This Ingenious Skyscraper Would Hang from an Asteroid and Float Between Cities

What if we build from the sky down? NYC architects release designs for a skyscraper that would hang from an asteroid and travel between hemispheres.

What if we didn’t build our structures up towards the sky, but instead found a way to build from the sky down?

An architecture firm from New York unveiled a stunning design for Analemma Tower, a skyscraper that would be suspended from an asteroid. It would also be the world’s tallest building ever.

The innovative idea that the design firm Clouds Architecture Office calls the “Universal Orbital Support System,” is to place a large asteroid into orbit right above earth, at the height of about 50,000 km (31,068 miles). That would be way higher than the International Space Station which is at only 249 miles above. A strong cable would be lowered from the asteroid. And from that cable a very tall tower tower would be suspended.  

A very sci-fi vision.


Credit: Clouds Architecture Office.

The advantage of making such a building, according to the architects, is that since it’s being built in the air, it can be constructed and transported anywhere. In fact, the firm is proposing to build it over Dubai, where it can be built for one fifth of what it would take in New York City.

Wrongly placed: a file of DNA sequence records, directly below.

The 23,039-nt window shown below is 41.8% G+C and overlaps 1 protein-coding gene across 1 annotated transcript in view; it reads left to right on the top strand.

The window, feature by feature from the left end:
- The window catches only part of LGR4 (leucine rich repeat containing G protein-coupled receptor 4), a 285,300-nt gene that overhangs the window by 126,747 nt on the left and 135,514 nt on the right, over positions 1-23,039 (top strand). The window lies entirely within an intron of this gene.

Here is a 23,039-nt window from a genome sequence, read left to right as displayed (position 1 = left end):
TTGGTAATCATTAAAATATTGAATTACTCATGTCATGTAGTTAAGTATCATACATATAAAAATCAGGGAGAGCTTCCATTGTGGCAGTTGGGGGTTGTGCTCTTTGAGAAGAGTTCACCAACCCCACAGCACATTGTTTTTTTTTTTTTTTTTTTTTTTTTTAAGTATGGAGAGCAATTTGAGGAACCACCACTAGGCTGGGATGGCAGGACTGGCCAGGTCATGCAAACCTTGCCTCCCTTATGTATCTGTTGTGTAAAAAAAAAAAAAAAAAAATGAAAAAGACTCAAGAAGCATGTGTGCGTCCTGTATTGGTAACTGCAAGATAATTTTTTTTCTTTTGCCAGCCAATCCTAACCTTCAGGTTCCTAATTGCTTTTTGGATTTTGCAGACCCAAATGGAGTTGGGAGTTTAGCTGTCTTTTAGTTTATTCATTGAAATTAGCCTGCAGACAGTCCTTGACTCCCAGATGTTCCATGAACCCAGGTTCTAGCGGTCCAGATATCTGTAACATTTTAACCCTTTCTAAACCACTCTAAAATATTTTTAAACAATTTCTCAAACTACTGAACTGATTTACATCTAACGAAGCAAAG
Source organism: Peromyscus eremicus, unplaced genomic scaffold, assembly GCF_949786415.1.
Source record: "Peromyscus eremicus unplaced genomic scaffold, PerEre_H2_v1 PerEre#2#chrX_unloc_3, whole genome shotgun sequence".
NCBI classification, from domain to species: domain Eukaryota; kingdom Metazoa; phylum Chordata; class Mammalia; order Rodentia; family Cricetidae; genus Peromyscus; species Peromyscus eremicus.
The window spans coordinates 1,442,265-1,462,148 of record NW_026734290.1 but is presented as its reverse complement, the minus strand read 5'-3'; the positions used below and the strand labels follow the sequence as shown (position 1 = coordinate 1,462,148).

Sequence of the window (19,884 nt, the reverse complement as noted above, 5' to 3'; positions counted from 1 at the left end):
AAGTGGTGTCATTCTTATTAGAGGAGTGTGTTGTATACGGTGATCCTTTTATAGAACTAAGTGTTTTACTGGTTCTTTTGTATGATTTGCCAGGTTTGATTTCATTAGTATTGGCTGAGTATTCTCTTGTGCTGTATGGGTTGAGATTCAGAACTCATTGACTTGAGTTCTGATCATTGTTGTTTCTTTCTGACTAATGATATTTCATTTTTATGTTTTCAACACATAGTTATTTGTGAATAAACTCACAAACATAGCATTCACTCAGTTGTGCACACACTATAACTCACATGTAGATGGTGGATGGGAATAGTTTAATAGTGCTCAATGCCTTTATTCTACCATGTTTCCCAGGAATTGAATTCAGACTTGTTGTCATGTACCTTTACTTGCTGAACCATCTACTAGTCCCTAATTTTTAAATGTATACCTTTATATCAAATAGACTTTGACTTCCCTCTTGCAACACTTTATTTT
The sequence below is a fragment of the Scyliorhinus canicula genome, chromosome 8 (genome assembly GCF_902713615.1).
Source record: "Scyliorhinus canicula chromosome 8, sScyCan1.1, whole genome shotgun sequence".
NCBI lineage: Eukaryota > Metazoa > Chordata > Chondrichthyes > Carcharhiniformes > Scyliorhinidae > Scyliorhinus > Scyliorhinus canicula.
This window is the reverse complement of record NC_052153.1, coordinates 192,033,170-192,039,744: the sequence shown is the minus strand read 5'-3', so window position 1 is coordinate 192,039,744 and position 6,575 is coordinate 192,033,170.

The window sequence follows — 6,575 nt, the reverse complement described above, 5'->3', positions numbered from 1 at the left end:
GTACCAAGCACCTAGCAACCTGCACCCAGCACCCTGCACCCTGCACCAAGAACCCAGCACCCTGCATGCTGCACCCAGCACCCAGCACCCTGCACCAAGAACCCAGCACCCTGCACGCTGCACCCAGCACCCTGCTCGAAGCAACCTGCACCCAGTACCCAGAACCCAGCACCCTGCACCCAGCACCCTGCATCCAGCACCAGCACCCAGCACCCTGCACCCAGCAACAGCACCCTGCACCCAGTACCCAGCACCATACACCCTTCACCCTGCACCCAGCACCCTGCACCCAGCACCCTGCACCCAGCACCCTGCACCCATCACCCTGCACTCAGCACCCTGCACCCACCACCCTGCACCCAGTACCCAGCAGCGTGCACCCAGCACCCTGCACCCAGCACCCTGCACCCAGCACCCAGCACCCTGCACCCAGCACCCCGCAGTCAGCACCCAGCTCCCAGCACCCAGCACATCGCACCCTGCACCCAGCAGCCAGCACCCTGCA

Analemma would be powered by space-based solar panels, which would have the advantage of being constantly exposed to sunlight. Water would be recycled in a semi-closed loop, with new water coming as condensate from clouds and rainwater. 

The construction of Analemma Tower. Credit: Clouds Architecture Office.

What about elevators? They would be electromagnetic and cable-less.

The name Analemma provides a clue to how the building will move throughout the day. “Analemma” refers to the figure-8-like path of the sun in the sky if you look at it at the same time of day. Similarly, the tower would move along a figure-8 path throughout the day and return to the same place in the sky. While on the move, it would pass over cities like New York, Havana, Atlanta and Panama City.

Credit: Clouds Architecture Office.

How would it travel like that? By having the asteroid’s geosynchronous orbit match earth’s sidereal one-day rotation period. A sidereal day tells us how much Earth rotates relative to the stars (rather than the sun).

The tower would travel daily between northern and southern hemispheres.

Structurally, the tower, essentially a floating city, would be broken up into components. Commercial spaces and offices would be nearest the bottom. Then you get the garden and agricultural areas and then comes the large residential portion. At the higher levels, the building would have space for devotional and funerary activities. 

Credit: Clouds Architecture Office.

The very top would actually get an additional 40 minutes of sunlight each day but would be very difficult to live in, due to extreme pressure and temperature conditions.